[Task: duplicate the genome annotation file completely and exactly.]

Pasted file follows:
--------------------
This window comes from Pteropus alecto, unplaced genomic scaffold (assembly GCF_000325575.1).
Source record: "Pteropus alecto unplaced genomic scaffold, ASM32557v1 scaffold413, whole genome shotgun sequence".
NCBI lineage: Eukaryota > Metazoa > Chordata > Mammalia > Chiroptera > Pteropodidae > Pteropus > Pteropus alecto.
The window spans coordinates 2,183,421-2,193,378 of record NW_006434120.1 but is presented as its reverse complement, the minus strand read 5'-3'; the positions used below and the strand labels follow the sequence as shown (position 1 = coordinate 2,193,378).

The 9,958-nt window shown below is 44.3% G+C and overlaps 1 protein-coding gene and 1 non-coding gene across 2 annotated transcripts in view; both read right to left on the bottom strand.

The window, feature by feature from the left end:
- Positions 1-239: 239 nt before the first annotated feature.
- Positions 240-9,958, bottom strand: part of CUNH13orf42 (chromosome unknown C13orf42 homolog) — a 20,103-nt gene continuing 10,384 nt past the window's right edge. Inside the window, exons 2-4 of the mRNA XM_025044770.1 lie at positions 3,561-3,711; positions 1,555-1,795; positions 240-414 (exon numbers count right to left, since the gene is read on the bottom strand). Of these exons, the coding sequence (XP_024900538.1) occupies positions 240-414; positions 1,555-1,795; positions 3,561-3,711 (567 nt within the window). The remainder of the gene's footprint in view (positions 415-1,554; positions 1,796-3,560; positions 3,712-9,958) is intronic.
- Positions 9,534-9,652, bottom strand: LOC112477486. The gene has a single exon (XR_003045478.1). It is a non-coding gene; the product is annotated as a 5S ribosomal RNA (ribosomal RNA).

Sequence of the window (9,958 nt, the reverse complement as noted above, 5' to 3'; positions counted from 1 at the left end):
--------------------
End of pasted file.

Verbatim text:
This window comes from Pteropus alecto, unplaced genomic scaffold (assembly GCF_000325575.1).
Source record: "Pteropus alecto unplaced genomic scaffold, ASM32557v1 scaffold413, whole genome shotgun sequence".
NCBI lineage: Eukaryota > Metazoa > Chordata > Mammalia > Chiroptera > Pteropodidae > Pteropus > Pteropus alecto.
The window spans coordinates 2,183,421-2,193,378 of record NW_006434120.1 but is presented as its reverse complement, the minus strand read 5'-3'; the positions used below and the strand labels follow the sequence as shown (position 1 = coordinate 2,193,378).

The 9,958-nt window shown below is 44.3% G+C and overlaps 1 protein-coding gene and 1 non-coding gene across 2 annotated transcripts in view; both read right to left on the bottom strand.

The window, feature by feature from the left end:
- Positions 1-239: 239 nt before the first annotated feature.
- Positions 240-9,958, bottom strand: part of CUNH13orf42 (chromosome unknown C13orf42 homolog) — a 20,103-nt gene continuing 10,384 nt past the window's right edge. Inside the window, exons 2-4 of the mRNA XM_025044770.1 lie at positions 3,561-3,711; positions 1,555-1,795; positions 240-414 (exon numbers count right to left, since the gene is read on the bottom strand). Of these exons, the coding sequence (XP_024900538.1) occupies positions 240-414; positions 1,555-1,795; positions 3,561-3,711 (567 nt within the window). The remainder of the gene's footprint in view (positions 415-1,554; positions 1,796-3,560; positions 3,712-9,958) is intronic.
- Positions 9,534-9,652, bottom strand: LOC112477486. The gene has a single exon (XR_003045478.1). It is a non-coding gene; the product is annotated as a 5S ribosomal RNA (ribosomal RNA).

Sequence of the window (9,958 nt, the reverse complement as noted above, 5' to 3'; positions counted from 1 at the left end):